2. A length of nucleic acid tagged with a radioactive atom that can be used to find and identify samples of its complementary strand.

tracer

any rare ISOTOPE, for example radioactive forms such as 14C, which is administered in some way to organisms so that its fate may be subsequently followed within the organism or in the products of its METABOLISM.

trac·er

(trā'sĕr)
1. A mechanical device with a marking point attached to one jaw and a graph plate or tracing plate attached to the other jaw; used to record direction and extent of mandibular movements.
2. An element or compound containing atoms that can be distinguished from their normal counterparts by physical means (e.g., radioactivity assay or mass spectrography) and can thus be used to follow (trace) metabolism of normal substances.
3. Colored or radioactive substance that can be injected in region of a tumor (e.g., melanoma, breast) to map lymph flow from tumor to its nearest nodal basin; used in sentinel node detection.

tracer,

n 1. a mechanical device used to trace a pattern of mandibular movements.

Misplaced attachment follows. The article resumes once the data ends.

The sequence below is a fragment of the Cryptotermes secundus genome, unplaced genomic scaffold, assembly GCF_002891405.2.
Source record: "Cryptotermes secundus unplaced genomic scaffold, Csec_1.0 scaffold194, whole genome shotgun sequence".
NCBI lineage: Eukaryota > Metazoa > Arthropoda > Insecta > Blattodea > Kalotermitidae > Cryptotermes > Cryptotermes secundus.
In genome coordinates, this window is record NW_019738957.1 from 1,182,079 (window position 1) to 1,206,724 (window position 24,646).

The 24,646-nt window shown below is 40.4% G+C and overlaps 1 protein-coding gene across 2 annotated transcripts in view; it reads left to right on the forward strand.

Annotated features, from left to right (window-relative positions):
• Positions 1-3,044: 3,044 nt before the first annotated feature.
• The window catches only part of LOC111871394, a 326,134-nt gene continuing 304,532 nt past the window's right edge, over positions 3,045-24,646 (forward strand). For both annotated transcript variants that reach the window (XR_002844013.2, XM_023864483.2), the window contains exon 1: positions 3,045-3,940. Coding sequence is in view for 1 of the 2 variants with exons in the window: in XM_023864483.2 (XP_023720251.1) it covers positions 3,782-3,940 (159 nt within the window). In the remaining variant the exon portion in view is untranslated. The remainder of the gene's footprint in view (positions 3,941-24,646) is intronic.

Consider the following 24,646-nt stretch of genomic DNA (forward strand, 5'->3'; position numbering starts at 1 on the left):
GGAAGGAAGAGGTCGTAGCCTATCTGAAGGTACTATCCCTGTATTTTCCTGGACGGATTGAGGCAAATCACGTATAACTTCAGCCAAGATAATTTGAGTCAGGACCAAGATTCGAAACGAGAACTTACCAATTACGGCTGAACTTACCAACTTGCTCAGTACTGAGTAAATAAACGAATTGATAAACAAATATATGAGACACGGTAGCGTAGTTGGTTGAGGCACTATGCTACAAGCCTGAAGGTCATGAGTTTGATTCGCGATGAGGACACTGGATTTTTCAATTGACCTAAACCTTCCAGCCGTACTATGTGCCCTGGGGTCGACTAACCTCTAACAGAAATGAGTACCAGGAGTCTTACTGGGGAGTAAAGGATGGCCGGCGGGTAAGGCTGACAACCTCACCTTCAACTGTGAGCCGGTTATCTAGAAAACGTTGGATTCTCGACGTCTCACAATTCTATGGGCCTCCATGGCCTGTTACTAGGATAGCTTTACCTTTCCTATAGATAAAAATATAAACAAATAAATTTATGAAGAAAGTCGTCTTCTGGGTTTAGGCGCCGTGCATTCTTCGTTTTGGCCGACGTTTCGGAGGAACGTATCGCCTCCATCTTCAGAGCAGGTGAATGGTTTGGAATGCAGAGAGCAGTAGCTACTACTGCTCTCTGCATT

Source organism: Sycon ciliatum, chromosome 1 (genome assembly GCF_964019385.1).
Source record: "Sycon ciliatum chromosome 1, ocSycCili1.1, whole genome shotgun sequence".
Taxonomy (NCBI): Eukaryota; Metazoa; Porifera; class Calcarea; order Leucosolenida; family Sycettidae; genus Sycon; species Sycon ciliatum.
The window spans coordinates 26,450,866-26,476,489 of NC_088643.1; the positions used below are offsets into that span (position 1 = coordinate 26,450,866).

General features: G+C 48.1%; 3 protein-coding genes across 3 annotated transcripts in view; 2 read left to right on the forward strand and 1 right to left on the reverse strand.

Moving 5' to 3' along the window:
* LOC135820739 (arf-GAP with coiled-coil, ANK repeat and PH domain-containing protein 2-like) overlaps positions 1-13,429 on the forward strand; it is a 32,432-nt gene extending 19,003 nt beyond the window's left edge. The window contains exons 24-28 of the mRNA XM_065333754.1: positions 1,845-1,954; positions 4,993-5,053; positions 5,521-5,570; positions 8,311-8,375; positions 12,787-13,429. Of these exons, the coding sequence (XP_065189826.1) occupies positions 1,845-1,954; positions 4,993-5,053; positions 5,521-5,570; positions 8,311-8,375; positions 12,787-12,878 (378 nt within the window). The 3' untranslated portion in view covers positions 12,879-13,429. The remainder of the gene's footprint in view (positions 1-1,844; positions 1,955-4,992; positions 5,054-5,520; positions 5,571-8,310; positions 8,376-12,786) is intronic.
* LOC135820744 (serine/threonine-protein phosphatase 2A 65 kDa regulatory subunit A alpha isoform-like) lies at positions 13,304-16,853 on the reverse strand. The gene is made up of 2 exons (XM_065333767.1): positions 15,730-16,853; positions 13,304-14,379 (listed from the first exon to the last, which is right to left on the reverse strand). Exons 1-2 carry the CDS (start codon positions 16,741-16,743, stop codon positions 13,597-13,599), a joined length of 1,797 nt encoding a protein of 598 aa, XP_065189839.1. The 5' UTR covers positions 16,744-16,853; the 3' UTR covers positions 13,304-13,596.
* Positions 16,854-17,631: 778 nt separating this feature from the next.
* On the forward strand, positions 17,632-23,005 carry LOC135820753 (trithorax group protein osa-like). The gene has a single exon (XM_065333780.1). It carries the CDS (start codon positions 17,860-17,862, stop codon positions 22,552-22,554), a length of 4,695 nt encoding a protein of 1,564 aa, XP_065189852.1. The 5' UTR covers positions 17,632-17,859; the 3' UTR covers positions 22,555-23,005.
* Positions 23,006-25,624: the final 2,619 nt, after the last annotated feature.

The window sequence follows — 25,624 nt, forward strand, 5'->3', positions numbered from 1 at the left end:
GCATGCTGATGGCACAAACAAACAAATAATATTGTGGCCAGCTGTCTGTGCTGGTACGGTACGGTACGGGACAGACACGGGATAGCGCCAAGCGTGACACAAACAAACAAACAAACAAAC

2. a foreign substance mixed with or attached to a given substance to enable the distribution or location of the latter to be determined subsequently. A radioactive tracer is a physical or chemical tracer having radioactivity as its distinctive property.
tracer, Gothic arch,
n See tracer, needle point.
tracer, needle point,
n a mechanical device consisting of a weighted or a spring-loaded needle that is attached to one jaw and a coated plate attached to the other jaw. Movement of the mandible causes a tracing to be formed on the horizontally placed plate. When the needle point is in the apex of the tracing, the mandible is said to be in the horizontal position of centric relation.

tracer

a means by which something may be followed, as (1) a mechanical device by which the outline or movements of an object can be graphically recorded, or (2) a material by which the progress of a compound through the body may be observed.

radioactive tracer